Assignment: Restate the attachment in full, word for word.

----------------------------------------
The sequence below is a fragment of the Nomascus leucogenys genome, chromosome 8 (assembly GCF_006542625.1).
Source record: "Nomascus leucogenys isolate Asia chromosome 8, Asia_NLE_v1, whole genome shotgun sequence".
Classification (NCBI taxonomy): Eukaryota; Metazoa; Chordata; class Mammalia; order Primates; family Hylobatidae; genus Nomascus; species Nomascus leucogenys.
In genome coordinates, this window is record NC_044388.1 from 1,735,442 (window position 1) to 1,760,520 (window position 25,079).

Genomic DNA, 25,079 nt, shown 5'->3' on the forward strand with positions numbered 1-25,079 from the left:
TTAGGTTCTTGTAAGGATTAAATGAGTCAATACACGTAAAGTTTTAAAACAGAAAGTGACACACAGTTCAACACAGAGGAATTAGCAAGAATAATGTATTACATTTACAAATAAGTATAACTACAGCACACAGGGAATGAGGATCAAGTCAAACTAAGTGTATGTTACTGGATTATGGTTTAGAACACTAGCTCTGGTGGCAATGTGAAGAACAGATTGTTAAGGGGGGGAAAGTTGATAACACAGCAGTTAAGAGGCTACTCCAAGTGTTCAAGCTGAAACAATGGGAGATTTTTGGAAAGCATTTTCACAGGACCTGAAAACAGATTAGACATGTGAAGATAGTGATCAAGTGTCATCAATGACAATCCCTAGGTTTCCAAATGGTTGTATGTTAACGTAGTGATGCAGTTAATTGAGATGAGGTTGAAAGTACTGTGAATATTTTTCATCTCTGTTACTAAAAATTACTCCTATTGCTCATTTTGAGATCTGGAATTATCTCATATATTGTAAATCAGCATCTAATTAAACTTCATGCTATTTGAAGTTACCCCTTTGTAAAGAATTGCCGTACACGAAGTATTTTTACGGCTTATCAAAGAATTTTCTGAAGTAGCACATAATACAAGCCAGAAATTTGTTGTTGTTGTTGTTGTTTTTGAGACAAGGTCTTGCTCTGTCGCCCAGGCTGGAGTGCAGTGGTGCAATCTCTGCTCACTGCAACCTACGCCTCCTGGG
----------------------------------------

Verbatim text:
The sequence below is a fragment of the Nomascus leucogenys genome, chromosome 8 (assembly GCF_006542625.1).
Source record: "Nomascus leucogenys isolate Asia chromosome 8, Asia_NLE_v1, whole genome shotgun sequence".
Classification (NCBI taxonomy): Eukaryota; Metazoa; Chordata; class Mammalia; order Primates; family Hylobatidae; genus Nomascus; species Nomascus leucogenys.
In genome coordinates, this window is record NC_044388.1 from 1,735,442 (window position 1) to 1,760,520 (window position 25,079).

Genomic DNA, 25,079 nt, shown 5'->3' on the forward strand with positions numbered 1-25,079 from the left:
TTAGGTTCTTGTAAGGATTAAATGAGTCAATACACGTAAAGTTTTAAAACAGAAAGTGACACACAGTTCAACACAGAGGAATTAGCAAGAATAATGTATTACATTTACAAATAAGTATAACTACAGCACACAGGGAATGAGGATCAAGTCAAACTAAGTGTATGTTACTGGATTATGGTTTAGAACACTAGCTCTGGTGGCAATGTGAAGAACAGATTGTTAAGGGGGGGAAAGTTGATAACACAGCAGTTAAGAGGCTACTCCAAGTGTTCAAGCTGAAACAATGGGAGATTTTTGGAAAGCATTTTCACAGGACCTGAAAACAGATTAGACATGTGAAGATAGTGATCAAGTGTCATCAATGACAATCCCTAGGTTTCCAAATGGTTGTATGTTAACGTAGTGATGCAGTTAATTGAGATGAGGTTGAAAGTACTGTGAATATTTTTCATCTCTGTTACTAAAAATTACTCCTATTGCTCATTTTGAGATCTGGAATTATCTCATATATTGTAAATCAGCATCTAATTAAACTTCATGCTATTTGAAGTTACCCCTTTGTAAAGAATTGCCGTACACGAAGTATTTTTACGGCTTATCAAAGAATTTTCTGAAGTAGCACATAATACAAGCCAGAAATTTGTTGTTGTTGTTGTTGTTTTTGAGACAAGGTCTTGCTCTGTCGCCCAGGCTGGAGTGCAGTGGTGCAATCTCTGCTCACTGCAACCTACGCCTCCTGGG